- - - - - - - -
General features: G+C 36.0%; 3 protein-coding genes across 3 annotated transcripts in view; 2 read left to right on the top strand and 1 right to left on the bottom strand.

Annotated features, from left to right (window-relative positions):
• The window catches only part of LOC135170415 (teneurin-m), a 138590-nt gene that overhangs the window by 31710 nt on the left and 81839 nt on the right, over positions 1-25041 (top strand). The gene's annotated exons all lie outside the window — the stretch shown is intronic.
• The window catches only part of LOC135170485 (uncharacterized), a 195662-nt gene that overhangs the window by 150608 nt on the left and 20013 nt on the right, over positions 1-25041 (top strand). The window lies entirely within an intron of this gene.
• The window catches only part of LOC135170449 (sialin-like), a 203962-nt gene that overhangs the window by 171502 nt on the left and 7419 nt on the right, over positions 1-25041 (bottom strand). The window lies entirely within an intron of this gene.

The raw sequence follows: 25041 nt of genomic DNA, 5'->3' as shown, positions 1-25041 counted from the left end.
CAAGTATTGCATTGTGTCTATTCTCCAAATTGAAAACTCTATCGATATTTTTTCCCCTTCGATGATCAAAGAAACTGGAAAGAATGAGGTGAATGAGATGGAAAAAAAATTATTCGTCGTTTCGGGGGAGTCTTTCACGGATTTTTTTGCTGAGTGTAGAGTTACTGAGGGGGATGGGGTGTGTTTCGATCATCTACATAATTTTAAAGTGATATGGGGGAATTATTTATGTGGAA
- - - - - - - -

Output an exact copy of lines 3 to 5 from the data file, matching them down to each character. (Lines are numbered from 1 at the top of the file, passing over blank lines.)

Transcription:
• The window catches only part of LOC135170415 (teneurin-m), a 138590-nt gene that overhangs the window by 31710 nt on the left and 81839 nt on the right, over positions 1-25041 (top strand). The gene's annotated exons all lie outside the window — the stretch shown is intronic.
• The window catches only part of LOC135170485 (uncharacterized), a 195662-nt gene that overhangs the window by 150608 nt on the left and 20013 nt on the right, over positions 1-25041 (top strand). The window lies entirely within an intron of this gene.
• The window catches only part of LOC135170449 (sialin-like), a 203962-nt gene that overhangs the window by 171502 nt on the left and 7419 nt on the right, over positions 1-25041 (bottom strand). The window lies entirely within an intron of this gene.